An excerpt of an interview by Ben Carter, transcribed by Heather Wang, and edited by Elenor Wilson.

I sat down with French artist Jacques Kauffman during the 2015 Australian Ceramic Triannale in Canberra, Australia. During his keynote speech at the conference, he spoke about his sculptural work, which uses ceramic bricks to form large-scale architectural installations. In this excerpt, we talk about his philosophy of making and his role in developing bioactive architecture that reduces greenhouse gases in urban environments. Jacques recently retired from being the head of ceramics at the Ecole d’arts Appliqués in Vevey, Switzerland and is currently the president of the International Academy of Ceramics. --Ben Carter

Ben Carter: Let’s talk about the research wall that you showed during your keynote speech, out of which some grass, or greenery, was growing. Where was the very first wall located?

Jacques Kaufmann: Well, I know many countries are trying to develop this kind of technology, and the one I know in France is in Quai Branly at the Musée de l’Homme in Paris. In fact the technique we developed with the university in Geneva was developed against this kind of wall, because these walls look green, look ecological, but they are not. Why? First, they eat a lot of water, and they need a lot of maintenance. And then, you have a lot of plants growing, including trees. You don’t want to have trees, big trees, growing on your façade, you know?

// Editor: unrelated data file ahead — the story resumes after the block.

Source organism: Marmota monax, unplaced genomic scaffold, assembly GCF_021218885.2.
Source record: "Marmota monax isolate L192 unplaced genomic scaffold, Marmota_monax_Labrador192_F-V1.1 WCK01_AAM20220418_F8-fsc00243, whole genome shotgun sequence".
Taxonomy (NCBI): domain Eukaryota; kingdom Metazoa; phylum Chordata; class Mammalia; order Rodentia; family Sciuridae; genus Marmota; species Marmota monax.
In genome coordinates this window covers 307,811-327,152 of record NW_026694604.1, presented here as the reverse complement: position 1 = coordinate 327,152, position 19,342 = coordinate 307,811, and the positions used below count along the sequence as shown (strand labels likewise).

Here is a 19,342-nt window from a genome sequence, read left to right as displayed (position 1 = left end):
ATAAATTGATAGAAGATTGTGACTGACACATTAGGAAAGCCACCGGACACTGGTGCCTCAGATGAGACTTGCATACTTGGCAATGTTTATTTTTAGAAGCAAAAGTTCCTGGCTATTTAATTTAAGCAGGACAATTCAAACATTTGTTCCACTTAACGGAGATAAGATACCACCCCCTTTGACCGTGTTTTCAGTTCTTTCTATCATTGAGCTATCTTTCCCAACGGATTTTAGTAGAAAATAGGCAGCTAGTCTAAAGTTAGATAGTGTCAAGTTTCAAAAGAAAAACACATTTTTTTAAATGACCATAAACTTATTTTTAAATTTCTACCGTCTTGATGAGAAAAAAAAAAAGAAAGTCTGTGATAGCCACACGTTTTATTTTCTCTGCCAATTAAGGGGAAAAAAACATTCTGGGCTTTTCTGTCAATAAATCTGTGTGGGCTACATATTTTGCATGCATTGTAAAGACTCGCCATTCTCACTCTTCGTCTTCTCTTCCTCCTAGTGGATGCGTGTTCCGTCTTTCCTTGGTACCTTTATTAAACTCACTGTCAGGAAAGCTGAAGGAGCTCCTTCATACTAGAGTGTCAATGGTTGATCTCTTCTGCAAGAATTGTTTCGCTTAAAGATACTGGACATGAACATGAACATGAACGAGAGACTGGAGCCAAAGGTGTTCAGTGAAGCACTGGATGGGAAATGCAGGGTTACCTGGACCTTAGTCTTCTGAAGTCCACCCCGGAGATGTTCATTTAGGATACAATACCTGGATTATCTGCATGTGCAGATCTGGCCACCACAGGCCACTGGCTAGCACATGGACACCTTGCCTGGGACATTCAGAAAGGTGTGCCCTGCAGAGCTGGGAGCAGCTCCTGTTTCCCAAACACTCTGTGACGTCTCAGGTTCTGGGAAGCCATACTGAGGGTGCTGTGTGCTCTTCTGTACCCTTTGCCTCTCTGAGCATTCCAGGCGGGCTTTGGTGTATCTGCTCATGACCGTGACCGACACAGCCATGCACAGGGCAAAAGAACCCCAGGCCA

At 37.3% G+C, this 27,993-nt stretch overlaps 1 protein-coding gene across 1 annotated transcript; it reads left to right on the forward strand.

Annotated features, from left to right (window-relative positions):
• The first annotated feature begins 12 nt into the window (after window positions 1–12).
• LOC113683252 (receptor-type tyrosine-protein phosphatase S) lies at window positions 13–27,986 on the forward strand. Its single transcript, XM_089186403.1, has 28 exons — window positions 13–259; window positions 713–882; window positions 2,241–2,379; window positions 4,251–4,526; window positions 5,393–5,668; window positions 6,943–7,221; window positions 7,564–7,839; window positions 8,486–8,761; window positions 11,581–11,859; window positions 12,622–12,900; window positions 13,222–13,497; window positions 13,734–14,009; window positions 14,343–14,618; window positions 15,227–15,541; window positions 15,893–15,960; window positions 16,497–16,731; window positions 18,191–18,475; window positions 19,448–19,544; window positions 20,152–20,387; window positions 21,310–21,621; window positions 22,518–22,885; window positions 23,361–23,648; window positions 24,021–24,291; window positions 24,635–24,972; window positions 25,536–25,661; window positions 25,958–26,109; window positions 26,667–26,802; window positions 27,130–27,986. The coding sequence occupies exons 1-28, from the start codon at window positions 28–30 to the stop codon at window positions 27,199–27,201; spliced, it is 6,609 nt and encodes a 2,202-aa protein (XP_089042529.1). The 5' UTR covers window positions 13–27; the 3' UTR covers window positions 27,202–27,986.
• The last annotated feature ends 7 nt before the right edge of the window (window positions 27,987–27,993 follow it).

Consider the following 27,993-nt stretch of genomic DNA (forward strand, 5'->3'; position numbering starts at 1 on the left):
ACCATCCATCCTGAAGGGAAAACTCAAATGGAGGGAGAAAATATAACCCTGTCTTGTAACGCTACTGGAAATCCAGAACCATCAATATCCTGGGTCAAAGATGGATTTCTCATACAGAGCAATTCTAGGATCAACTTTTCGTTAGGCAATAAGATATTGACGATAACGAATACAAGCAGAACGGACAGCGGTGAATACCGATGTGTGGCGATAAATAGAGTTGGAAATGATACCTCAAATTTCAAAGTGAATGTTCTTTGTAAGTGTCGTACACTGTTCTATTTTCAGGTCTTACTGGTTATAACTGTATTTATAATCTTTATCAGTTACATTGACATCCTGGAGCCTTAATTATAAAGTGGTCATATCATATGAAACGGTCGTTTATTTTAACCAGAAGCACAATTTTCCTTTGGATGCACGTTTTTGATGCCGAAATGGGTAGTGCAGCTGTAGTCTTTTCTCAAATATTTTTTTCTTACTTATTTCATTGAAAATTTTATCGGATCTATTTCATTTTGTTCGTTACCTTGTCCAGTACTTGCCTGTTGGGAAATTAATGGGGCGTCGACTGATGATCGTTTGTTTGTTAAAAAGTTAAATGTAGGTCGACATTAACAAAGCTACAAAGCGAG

A group of researchers in the university in Geneva, asked, What can we do to develop not only the face, a green face, but more deeply ecological walls, in order to cool the city when the city becomes too hot, to prevent using too much electricity to cool the city from inside the apartments, and so on.

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